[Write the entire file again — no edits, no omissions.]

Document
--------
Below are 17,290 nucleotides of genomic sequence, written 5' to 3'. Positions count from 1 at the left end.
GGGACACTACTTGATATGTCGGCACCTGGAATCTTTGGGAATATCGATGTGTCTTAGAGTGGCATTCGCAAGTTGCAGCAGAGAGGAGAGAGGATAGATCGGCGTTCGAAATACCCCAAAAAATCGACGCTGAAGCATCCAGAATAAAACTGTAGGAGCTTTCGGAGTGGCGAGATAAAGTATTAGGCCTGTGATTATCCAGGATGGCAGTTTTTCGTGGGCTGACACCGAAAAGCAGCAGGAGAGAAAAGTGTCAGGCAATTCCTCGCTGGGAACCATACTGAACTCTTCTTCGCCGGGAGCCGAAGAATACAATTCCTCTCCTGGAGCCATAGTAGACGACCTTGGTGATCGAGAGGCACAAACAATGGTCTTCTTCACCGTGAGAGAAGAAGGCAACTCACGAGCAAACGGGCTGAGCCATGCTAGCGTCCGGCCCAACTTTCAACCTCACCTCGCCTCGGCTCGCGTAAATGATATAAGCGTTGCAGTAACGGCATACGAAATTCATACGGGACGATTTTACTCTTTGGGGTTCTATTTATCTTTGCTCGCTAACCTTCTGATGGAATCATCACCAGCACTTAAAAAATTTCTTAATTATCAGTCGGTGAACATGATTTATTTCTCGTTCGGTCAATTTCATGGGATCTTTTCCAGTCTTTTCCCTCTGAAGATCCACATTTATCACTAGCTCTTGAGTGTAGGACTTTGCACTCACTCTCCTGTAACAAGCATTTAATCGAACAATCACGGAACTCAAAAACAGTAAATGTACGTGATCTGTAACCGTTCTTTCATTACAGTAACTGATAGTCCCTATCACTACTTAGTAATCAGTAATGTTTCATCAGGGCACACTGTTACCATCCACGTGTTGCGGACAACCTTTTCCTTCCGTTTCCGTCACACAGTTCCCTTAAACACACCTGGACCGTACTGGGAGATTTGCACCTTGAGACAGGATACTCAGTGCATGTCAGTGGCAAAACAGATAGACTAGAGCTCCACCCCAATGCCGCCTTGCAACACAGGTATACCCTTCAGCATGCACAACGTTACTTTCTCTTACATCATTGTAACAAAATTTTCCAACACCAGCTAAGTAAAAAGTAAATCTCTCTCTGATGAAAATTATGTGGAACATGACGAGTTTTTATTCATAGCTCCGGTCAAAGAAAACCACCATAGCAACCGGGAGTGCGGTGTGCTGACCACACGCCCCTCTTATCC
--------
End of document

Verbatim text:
Below are 17,290 nucleotides of genomic sequence, written 5' to 3'. Positions count from 1 at the left end.
GGGACACTACTTGATATGTCGGCACCTGGAATCTTTGGGAATATCGATGTGTCTTAGAGTGGCATTCGCAAGTTGCAGCAGAGAGGAGAGAGGATAGATCGGCGTTCGAAATACCCCAAAAAATCGACGCTGAAGCATCCAGAATAAAACTGTAGGAGCTTTCGGAGTGGCGAGATAAAGTATTAGGCCTGTGATTATCCAGGATGGCAGTTTTTCGTGGGCTGACACCGAAAAGCAGCAGGAGAGAAAAGTGTCAGGCAATTCCTCGCTGGGAACCATACTGAACTCTTCTTCGCCGGGAGCCGAAGAATACAATTCCTCTCCTGGAGCCATAGTAGACGACCTTGGTGATCGAGAGGCACAAACAATGGTCTTCTTCACCGTGAGAGAAGAAGGCAACTCACGAGCAAACGGGCTGAGCCATGCTAGCGTCCGGCCCAACTTTCAACCTCACCTCGCCTCGGCTCGCGTAAATGATATAAGCGTTGCAGTAACGGCATACGAAATTCATACGGGACGATTTTACTCTTTGGGGTTCTATTTATCTTTGCTCGCTAACCTTCTGATGGAATCATCACCAGCACTTAAAAAATTTCTTAATTATCAGTCGGTGAACATGATTTATTTCTCGTTCGGTCAATTTCATGGGATCTTTTCCAGTCTTTTCCCTCTGAAGATCCACATTTATCACTAGCTCTTGAGTGTAGGACTTTGCACTCACTCTCCTGTAACAAGCATTTAATCGAACAATCACGGAACTCAAAAACAGTAAATGTACGTGATCTGTAACCGTTCTTTCATTACAGTAACTGATAGTCCCTATCACTACTTAGTAATCAGTAATGTTTCATCAGGGCACACTGTTACCATCCACGTGTTGCGGACAACCTTTTCCTTCCGTTTCCGTCACACAGTTCCCTTAAACACACCTGGACCGTACTGGGAGATTTGCACCTTGAGACAGGATACTCAGTGCATGTCAGTGGCAAAACAGATAGACTAGAGCTCCACCCCAATGCCGCCTTGCAACACAGGTATACCCTTCAGCATGCACAACGTTACTTTCTCTTACATCATTGTAACAAAATTTTCCAACACCAGCTAAGTAAAAAGTAAATCTCTCTCTGATGAAAATTATGTGGAACATGACGAGTTTTTATTCATAGCTCCGGTCAAAGAAAACCACCATAGCAACCGGGAGTGCGGTGTGCTGACCACACGCCCCTCTTATCC